B.C. fires bring smoke into Alberta’s air

When an air quality advisory is in effect, all individuals living in or travelling within the affected area are advised to be aware of potential health concerns that can be associated with poor air quality conditions, and take the following precautions to reduce exposure and risk:

If air quality is because of smoke reduce presence of smoke in indoor environments:

Close and lock all outside windows and doors, including attached garage doors.

Turn down furnace thermostats and furnace fans to the minimum setting. Do not attempt to extinguish pilot light.

If you have an air-conditioner, keep the fresh-air intake closed and the filter clean to prevent outdoor smoke from getting inside.

Avoid running fans, such as “whole-house fans” or “fresh air ventilation systems”, that bring more smoky outdoor air inside.

Switch all floor registers to closed position.

Close fire place dampers on wood burning fireplaces.

Do not use wood burning fireplace, wood stoves or other smoke-producing appliances or features, including candles.

If you must drive to another location, keep windows and vents closed. Run car fans on re-circulate mode to avoid drawing in outdoor air.

Reduce levels of physical activity, as necessary, to decrease the inhalation of airborne pollutants.

Do not smoke tobacco – smoking puts added stress on your lungs and those around you.

Residents are reminded not to use backyard fire pits or fire boxes in parks when the air quality risk is high or very high, as it is now.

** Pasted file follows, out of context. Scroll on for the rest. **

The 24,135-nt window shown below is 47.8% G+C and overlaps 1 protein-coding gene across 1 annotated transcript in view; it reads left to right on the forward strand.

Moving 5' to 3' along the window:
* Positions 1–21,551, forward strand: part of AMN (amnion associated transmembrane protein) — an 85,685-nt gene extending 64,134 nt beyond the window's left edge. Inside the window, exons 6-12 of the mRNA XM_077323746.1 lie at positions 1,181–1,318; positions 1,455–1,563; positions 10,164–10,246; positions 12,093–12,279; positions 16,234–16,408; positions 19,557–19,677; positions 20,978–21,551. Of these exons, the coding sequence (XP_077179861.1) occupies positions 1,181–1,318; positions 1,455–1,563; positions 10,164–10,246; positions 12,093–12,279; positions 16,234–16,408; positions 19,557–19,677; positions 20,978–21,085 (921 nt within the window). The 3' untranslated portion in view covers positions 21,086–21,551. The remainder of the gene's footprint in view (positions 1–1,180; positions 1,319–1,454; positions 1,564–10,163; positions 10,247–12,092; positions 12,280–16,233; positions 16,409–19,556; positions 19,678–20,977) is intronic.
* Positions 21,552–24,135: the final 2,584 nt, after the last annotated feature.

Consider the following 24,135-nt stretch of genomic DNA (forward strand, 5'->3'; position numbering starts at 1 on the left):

Individuals with respiratory conditions (such as COPD and asthma), and individuals with existing cardiovascular conditions (such as angina, previous heart attack and congestive heart failure), may notice a worsening of symptoms, due to the poor air quality conditions. These individuals should monitor for worsening of symptoms and take the precautions routinely recommended by their physicians if a worsening of symptoms occurs.

Children and elderly are also at higher risk of smoke-related illness.

Individuals experiencing symptoms can also call Health Link at 811 to speak to a registered nurse.

Air quality can vary with weather conditions and prevailing winds. Because air quality is expected to be variable, advisories will remain in effect until further notice.

Information about the air quality in many areas of Alberta is updated regularly on the Alberta Environment and Parks Website at www.airquality.alberta.ca.People may experience symptoms such as increased coughing, throat irritation, headaches or shortness of breath. Children, seniors, and those with cardiovascular or lung disease — such as asthma —are especially at risk. The province said children and the elderly should avoid outdoor physical exertion when the AQHI is very high.

Environment Canada said generally, wearing a mask is not the best way to protect your health during a smoke event and may lead to a false sense of security.

Those with breathing difficulties are advised to find an indoor place that is cool and ventilated. If your home isn’t air conditioned, consider going to a public place (library, shopping mall, recreation centre) that is air conditioned.


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